Australian Labor Party shelves government oversight of media legislation

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Friday, March 22, 2013

A package of six media reform bills introduced last week before Australia’s Parliament — including one proposing appointing a Public Interest Media Advocate (PIMA) to monitor print and online sectors — was shelved yesterday by the Australian Labor Party, with only two passed before a seven week break for the country’s legislative body. Stephen Conroy, the Minister for Broadband, Communications and the Digital Economy, had hoped to see the legislation package passed by the end of the week.

Australia’s Parliament building in Canberra
Image: JJ Harrison.

The six-bill media advocacy legislation package, including Public Interest Media Advocate Bill 2013, Broadcasting Legislation Amendment (Convergence Review and Other Measures) Bill 2013, Broadcasting Legislation Amendment (News Media Diversity) Bill 2013 which includes provisions related to news media and PIMA, News Media (Self-regulation) (Consequential Amendments) Bill 2013 which would require media organisations to be registered with the government to enjoy protections traditionally enjoyed by journalists and the media, News Media (Self-regulation) Bill 2013 which creates PIMA, and Television Licence Fees Amendment Bill 2013, were introduced Thursday February 14 before the House Standing Infrastructure and Communications and the Senate Environment and Communications Legislation Committee.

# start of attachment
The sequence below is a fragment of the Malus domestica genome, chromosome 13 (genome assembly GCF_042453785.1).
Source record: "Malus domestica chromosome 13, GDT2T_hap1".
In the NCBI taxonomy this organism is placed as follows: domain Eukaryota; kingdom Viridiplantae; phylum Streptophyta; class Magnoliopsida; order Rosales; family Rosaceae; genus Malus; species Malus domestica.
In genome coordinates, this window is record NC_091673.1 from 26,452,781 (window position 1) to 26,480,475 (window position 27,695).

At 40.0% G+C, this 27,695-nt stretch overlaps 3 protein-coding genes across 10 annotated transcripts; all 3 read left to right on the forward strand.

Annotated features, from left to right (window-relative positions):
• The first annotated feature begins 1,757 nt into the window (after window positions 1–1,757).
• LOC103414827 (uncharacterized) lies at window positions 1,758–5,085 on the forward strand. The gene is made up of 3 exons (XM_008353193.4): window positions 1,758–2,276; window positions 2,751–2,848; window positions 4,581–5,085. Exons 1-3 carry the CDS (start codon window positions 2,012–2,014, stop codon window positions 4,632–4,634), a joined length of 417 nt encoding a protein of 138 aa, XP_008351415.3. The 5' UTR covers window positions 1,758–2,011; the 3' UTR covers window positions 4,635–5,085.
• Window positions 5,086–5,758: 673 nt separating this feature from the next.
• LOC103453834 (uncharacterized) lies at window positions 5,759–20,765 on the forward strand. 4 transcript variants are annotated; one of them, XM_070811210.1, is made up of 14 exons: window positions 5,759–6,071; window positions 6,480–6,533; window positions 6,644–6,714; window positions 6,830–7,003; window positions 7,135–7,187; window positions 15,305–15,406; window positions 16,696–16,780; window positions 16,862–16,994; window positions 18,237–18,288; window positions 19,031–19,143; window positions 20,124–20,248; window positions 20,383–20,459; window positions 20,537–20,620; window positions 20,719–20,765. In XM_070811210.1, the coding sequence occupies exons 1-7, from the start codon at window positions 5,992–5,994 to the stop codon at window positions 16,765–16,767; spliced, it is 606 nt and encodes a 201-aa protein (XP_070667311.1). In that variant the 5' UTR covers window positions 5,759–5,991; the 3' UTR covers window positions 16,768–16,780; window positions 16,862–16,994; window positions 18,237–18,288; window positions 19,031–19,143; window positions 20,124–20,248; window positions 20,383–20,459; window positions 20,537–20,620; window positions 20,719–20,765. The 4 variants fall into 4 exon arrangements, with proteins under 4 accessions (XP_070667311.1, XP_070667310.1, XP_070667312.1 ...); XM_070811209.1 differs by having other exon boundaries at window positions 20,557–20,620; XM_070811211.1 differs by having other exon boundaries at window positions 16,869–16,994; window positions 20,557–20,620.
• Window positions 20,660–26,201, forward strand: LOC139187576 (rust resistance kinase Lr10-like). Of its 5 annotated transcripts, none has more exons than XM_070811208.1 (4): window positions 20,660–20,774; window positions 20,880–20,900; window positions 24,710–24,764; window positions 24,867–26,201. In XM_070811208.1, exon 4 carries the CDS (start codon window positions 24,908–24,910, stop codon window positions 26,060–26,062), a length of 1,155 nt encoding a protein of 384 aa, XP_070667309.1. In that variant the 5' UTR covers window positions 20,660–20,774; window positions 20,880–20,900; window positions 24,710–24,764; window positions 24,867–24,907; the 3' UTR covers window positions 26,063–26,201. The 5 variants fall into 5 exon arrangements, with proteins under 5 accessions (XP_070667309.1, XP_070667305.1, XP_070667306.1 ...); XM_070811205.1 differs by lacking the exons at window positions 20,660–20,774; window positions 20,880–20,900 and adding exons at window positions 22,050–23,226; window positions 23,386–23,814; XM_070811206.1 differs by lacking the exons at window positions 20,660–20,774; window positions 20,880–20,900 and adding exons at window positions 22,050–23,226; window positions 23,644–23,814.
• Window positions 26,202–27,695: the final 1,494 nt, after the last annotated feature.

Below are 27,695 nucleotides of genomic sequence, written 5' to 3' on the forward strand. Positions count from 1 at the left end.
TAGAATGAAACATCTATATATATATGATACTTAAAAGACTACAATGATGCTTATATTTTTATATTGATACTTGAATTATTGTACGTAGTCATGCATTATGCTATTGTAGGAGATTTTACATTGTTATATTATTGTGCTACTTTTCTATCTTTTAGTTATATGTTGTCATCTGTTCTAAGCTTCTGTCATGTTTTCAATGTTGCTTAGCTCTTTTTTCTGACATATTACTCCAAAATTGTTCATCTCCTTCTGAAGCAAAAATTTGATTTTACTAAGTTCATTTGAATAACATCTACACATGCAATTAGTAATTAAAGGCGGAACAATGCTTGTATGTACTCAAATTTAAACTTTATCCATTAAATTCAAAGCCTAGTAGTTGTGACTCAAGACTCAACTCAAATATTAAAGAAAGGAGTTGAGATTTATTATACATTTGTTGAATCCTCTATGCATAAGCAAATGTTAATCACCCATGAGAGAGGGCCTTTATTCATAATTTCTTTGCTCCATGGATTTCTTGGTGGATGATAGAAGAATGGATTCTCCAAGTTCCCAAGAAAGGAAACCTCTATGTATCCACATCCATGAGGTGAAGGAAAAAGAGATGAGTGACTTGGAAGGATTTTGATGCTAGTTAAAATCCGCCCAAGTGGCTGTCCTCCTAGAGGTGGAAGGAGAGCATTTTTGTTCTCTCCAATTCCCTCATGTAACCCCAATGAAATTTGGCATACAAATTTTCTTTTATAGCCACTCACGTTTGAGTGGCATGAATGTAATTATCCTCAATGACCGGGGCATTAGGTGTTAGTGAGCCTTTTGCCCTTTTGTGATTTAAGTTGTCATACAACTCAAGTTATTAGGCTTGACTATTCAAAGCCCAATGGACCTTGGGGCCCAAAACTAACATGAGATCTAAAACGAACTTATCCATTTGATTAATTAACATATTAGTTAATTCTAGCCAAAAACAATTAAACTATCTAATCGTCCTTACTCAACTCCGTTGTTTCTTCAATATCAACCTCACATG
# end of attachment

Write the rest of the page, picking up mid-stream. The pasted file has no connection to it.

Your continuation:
The Parliament of Australia summarized Public Interest Media Advocate Bill 2013 as, “Part of a package of six bills in relation to the media sector, the bill: creates the independent statutory office of the Public Interest Media Advocate (PIMA); provides for the functions, appointment, and terms and conditions of PIMA; and requires an annual report to be prepared on PIMA’s activities and other specified matters.” Other bills in the package delineate what PIMA’s role would be. Broadcasting Legislation Amendment (Convergence Review and Other Measures) Bill 2013 and Television Licence Fees Amendment Bill 2013 both had their second reading on Tuesday in the House and were the only bills to pass both houses of parliament. Unlike the other bills in the package which have not had a third reading before being shelved, the former bill deals primarily with the Australian Broadcasting Corporation and Special Broadcasting Service, while the latter bill increased licensing fees for television stations.

On Monday, the Australian Associated Press (AAP) released a statement saying such government oversight is not required. Other Australian media organizations have protested the proposed legislation. Australia’s The Daily Telegraph is quoted by the Brisbane Times describing this legislation as an “aggressive attempt to silence your media.”

Speaking before a Senate committee about media reform, AAP chief Bruce Davidson said, “We simply do not believe that there is a problem with the conduct of the media in Australia, and certainly not that of AAP, that warrants further oversight by a minster-appointed body […] Any hidden perception, I believe, of government interference is simply a dangerous precedent that may lead to control, may lead to interference […] The aims may be noble, Mr Chairman, but the potential for potential misuse and changes of that legislation as presented to us, I think, is a dangerous thing to contemplate.”

Former federal court judge Ray Finkelstein oversaw an inquiry into the Australian print media in 2011. He told a government inquiry, “There are no powerful groups in society that can come along to governments or anybody and say ‘we can do what we like when we like and there’s nothing you should do about it’.” Finkelstein is also on the record as stating that self regulation by the industry through their own organization has failed.



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